Mural Detail of FDR and Society LeadersDetail showing the picnic scene from the ILGWU’s play Pins and Needles; modern garment-factory workers; and allegorical figure of Achievement.
The High School of Fashion Industries (formerly the Central High School of Needle Trades) is a New Deal building, which contains a well-known mural by Ernest Fiene. It is commonly believed to be a WPA Arts Project mural, but Gerald Markowitz, co-author of A New Deal for Art (1977), assures us that it is not, even though the spirit of the painting is so typically New Deal. We have left it on our map because of the common confusion, which this may help allay.
“In Manhattan, the fledgling coalition of government, industry, and organized labor created the Central High School of Needle Trades (now the High School of Fashion Industries). The founders commissioned Ernest Fiene to paint a mural for their new building’s auditorium. Completed in 1940, Fiene’s History of the Needlecraft Industry positions the Triangle fire at a critical juncture between the exploitative labor conditions characteristic of the early garment industry and the strong worker protections ushered in by unionism and New Deal legislation in the 1930s. Fiene’s mural, executed in fresco secco, comprises two monumental panels, each measuring 17 feet high by 65 feet wide. The first panel, ‘Victory of Light Over Darkness,’ depicts the early years of the industry, while ‘Harmony and Achievement’ portrays a new vision of society in which labor joins the governing coalition. The mural functions, in Fiene’s words, ‘as a lesson in democracy to the young.'” (greyartgallery.nyu.edu)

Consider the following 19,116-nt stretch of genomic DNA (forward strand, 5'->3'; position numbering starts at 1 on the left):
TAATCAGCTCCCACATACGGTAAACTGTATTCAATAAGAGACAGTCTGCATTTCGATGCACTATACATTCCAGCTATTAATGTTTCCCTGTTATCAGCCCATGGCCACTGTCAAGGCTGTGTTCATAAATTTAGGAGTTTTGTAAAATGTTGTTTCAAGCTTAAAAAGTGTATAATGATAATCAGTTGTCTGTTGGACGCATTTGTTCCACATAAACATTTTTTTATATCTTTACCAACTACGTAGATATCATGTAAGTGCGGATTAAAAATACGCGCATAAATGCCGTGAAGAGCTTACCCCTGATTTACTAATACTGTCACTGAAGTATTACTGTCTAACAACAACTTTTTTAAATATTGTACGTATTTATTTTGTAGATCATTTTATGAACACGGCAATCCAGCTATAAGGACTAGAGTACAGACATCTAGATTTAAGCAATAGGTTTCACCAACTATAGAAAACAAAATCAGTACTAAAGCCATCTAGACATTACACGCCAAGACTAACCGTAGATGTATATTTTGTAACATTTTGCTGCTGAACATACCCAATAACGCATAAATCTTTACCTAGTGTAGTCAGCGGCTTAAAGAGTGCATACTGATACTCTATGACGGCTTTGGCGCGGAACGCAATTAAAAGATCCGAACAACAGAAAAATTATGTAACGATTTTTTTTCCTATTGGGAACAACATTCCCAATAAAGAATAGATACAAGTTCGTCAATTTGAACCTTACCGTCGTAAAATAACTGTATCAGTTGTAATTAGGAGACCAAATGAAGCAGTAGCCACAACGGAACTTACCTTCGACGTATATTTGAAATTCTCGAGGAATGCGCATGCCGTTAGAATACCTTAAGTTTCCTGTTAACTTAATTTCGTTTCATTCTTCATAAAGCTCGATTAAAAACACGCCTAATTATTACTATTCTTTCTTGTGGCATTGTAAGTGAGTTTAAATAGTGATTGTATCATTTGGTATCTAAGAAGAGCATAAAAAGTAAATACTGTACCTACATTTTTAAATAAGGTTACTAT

We welcome contributions of additional information on any New Deal project site.SUBMIT MORE INFORMATION OR PHOTOGRAPHS FOR THIS SITE